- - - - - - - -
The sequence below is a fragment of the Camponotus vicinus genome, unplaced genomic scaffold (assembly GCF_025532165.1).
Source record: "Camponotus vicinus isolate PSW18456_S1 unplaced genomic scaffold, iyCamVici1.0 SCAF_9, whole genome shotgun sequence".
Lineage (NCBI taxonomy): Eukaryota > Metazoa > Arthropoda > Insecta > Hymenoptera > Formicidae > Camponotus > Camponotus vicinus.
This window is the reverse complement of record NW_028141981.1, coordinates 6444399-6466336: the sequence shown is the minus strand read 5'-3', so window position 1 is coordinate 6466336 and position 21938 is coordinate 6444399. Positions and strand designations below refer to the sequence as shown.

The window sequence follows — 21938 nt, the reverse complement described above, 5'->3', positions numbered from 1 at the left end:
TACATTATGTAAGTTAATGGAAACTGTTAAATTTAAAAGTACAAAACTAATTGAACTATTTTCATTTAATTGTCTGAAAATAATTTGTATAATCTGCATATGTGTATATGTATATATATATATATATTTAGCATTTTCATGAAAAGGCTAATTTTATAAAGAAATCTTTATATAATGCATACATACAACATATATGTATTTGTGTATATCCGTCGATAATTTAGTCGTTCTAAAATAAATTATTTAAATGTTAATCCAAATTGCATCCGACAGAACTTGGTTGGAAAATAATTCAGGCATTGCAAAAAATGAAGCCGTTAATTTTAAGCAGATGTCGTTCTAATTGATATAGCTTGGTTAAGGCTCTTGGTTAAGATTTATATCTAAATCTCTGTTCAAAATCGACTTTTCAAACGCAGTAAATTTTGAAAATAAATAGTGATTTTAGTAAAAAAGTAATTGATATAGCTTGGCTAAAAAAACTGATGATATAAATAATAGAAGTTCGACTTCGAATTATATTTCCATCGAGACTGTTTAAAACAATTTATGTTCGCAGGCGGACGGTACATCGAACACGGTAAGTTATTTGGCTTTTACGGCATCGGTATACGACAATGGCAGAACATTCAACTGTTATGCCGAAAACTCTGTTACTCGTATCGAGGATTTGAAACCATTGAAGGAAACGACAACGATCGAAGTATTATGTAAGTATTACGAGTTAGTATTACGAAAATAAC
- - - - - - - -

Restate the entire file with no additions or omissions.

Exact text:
The sequence below is a fragment of the Camponotus vicinus genome, unplaced genomic scaffold (assembly GCF_025532165.1).
Source record: "Camponotus vicinus isolate PSW18456_S1 unplaced genomic scaffold, iyCamVici1.0 SCAF_9, whole genome shotgun sequence".
Lineage (NCBI taxonomy): Eukaryota > Metazoa > Arthropoda > Insecta > Hymenoptera > Formicidae > Camponotus > Camponotus vicinus.
This window is the reverse complement of record NW_028141981.1, coordinates 6444399-6466336: the sequence shown is the minus strand read 5'-3', so window position 1 is coordinate 6466336 and position 21938 is coordinate 6444399. Positions and strand designations below refer to the sequence as shown.

The window sequence follows — 21938 nt, the reverse complement described above, 5'->3', positions numbered from 1 at the left end:
TACATTATGTAAGTTAATGGAAACTGTTAAATTTAAAAGTACAAAACTAATTGAACTATTTTCATTTAATTGTCTGAAAATAATTTGTATAATCTGCATATGTGTATATGTATATATATATATATATTTAGCATTTTCATGAAAAGGCTAATTTTATAAAGAAATCTTTATATAATGCATACATACAACATATATGTATTTGTGTATATCCGTCGATAATTTAGTCGTTCTAAAATAAATTATTTAAATGTTAATCCAAATTGCATCCGACAGAACTTGGTTGGAAAATAATTCAGGCATTGCAAAAAATGAAGCCGTTAATTTTAAGCAGATGTCGTTCTAATTGATATAGCTTGGTTAAGGCTCTTGGTTAAGATTTATATCTAAATCTCTGTTCAAAATCGACTTTTCAAACGCAGTAAATTTTGAAAATAAATAGTGATTTTAGTAAAAAAGTAATTGATATAGCTTGGCTAAAAAAACTGATGATATAAATAATAGAAGTTCGACTTCGAATTATATTTCCATCGAGACTGTTTAAAACAATTTATGTTCGCAGGCGGACGGTACATCGAACACGGTAAGTTATTTGGCTTTTACGGCATCGGTATACGACAATGGCAGAACATTCAACTGTTATGCCGAAAACTCTGTTACTCGTATCGAGGATTTGAAACCATTGAAGGAAACGACAACGATCGAAGTATTATGTAAGTATTACGAGTTAGTATTACGAAAATAAC